ducks

Banning the Sale of Foie Gras (Rhode Island)

Force-Fed Poultry Products Act (HB 6663)

Prohibits restaurants and retailers from selling any force-fed poultry product or food containing a force-fed poultry product.

Updated

July 1, 2022

Work Type

Legislation

Status

Inactive

Foie gras is a cruelly-produced food, sometimes considered a “gourmet” delicacy, that comes from force-feeding young ducks and geese until their livers swell to eight times their natural size. The Force-Fed Poultry Products Act (HB 6663) would prohibit restaurants, grocery stores, and other food retailers in Rhode Island from selling any force-fed poultry product or food containing a force-fed poultry product.

Birds raised for foie gras endure multiple force-feedings each day for several weeks prior to slaughter, during which a thick pipe is rammed down their throats and huge amounts of grain are pumped into their stomachs. Infection and painful wounds in the beak and throat are common. Many ducks cannot move normally and become too heavy for their legs to hold them. Investigations into foie gras producers have revealed appalling conditions. For example, an investigation at Hudson Valley Foie Gras in New York documented living ducks tossed into garbage cans, struggling to breathe with untreated sores.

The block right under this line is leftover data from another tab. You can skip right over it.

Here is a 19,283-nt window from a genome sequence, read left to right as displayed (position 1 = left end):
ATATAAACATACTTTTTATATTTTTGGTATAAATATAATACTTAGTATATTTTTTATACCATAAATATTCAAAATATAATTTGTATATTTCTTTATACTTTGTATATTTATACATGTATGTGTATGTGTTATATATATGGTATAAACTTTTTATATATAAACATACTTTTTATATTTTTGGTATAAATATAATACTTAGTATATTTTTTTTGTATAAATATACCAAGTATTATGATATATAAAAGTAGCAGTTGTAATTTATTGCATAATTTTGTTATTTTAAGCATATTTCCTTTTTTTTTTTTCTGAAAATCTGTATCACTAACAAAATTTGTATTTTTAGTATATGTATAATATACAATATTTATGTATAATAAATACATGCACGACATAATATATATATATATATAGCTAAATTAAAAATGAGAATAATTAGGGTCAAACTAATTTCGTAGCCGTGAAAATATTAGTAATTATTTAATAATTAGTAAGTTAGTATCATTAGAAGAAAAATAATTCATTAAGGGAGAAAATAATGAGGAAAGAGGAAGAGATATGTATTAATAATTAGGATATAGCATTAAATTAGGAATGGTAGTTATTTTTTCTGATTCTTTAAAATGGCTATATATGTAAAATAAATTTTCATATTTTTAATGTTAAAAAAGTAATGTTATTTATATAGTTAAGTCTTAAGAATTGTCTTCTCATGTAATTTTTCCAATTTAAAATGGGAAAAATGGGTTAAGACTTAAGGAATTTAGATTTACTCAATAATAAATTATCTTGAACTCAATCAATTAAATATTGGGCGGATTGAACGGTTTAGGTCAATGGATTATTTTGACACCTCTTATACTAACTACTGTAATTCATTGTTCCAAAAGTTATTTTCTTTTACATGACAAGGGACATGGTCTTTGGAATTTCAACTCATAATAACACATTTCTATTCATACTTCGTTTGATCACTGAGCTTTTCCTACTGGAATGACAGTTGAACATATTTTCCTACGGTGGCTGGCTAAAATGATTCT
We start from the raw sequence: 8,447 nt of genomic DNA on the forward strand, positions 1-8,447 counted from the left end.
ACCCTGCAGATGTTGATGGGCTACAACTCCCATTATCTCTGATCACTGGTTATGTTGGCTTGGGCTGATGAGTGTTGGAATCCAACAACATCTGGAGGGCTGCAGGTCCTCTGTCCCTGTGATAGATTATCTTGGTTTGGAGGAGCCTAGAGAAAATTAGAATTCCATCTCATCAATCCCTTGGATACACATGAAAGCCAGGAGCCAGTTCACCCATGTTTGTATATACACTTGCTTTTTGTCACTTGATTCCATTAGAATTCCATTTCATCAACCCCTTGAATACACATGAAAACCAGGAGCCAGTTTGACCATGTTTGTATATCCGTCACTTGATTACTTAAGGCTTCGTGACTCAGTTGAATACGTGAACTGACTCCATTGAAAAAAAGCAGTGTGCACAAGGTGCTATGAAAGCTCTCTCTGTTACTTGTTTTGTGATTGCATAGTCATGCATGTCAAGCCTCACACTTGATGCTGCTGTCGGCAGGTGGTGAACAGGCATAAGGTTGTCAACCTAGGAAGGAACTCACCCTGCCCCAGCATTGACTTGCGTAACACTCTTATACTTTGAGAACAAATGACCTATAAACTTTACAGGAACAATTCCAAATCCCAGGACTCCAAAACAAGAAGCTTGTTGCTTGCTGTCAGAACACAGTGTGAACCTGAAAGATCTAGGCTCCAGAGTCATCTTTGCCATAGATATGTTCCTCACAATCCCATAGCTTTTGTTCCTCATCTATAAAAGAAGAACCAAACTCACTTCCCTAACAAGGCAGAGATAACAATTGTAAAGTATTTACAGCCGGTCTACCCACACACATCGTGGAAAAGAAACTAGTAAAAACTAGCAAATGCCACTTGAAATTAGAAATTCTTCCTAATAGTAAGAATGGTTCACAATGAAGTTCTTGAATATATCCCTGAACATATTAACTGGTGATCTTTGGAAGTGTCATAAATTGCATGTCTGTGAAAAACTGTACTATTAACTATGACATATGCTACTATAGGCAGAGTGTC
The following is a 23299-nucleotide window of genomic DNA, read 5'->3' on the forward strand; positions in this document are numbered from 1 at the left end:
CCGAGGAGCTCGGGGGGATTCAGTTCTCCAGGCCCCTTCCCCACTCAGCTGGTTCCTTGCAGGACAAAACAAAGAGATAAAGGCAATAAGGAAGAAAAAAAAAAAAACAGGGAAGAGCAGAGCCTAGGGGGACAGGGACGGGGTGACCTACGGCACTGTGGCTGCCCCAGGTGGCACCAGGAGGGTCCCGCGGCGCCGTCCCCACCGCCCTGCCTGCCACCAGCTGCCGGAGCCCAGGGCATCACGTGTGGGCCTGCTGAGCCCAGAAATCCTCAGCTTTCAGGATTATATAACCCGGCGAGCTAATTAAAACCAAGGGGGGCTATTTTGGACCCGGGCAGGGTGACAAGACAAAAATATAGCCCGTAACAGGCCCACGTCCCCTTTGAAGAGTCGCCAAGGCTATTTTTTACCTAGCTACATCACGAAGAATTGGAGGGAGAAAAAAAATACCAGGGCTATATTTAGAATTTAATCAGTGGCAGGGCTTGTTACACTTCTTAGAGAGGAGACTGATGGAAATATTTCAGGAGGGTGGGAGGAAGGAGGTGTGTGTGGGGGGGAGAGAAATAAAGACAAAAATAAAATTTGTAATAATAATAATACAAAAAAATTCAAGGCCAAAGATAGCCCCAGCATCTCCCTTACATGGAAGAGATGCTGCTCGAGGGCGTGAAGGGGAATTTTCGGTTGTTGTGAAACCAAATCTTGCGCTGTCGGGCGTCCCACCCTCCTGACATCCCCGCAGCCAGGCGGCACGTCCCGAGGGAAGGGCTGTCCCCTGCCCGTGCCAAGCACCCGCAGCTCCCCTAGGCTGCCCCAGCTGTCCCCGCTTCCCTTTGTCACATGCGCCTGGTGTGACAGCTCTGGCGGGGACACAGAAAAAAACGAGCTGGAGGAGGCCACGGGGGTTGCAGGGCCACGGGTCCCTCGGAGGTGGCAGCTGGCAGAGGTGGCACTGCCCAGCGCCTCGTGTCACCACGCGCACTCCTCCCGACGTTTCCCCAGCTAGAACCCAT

Foie gras has been banned in over a dozen countries as well as in California and New York City. Force-feeding typically damages the livers of the birds so badly it induces an extremely painful disease known as hepatic lipidosis. Additionally, scientific studies show that consumption of foie gras is associated with a fatal disease in humans called secondary amyloidosis. Hundreds of thousands of birds have been slaughtered and their diseased organs sold into the human food supply for the financial profit of foie gras producers.

HB 6663 was introduced by Representatives Brandon C. Potter (D-16), Steven J. Lima (D-49), Patricia A. Serpa (D-27), Rebecca M. Kislak (D-4), and Jacquelyn M. Baginski (D-17). It passed the full House on April 28, 2022, after being recommended for passage by the House Judiciary Committee. The next step is consideration in the Senate.

Learn more about foie gras.

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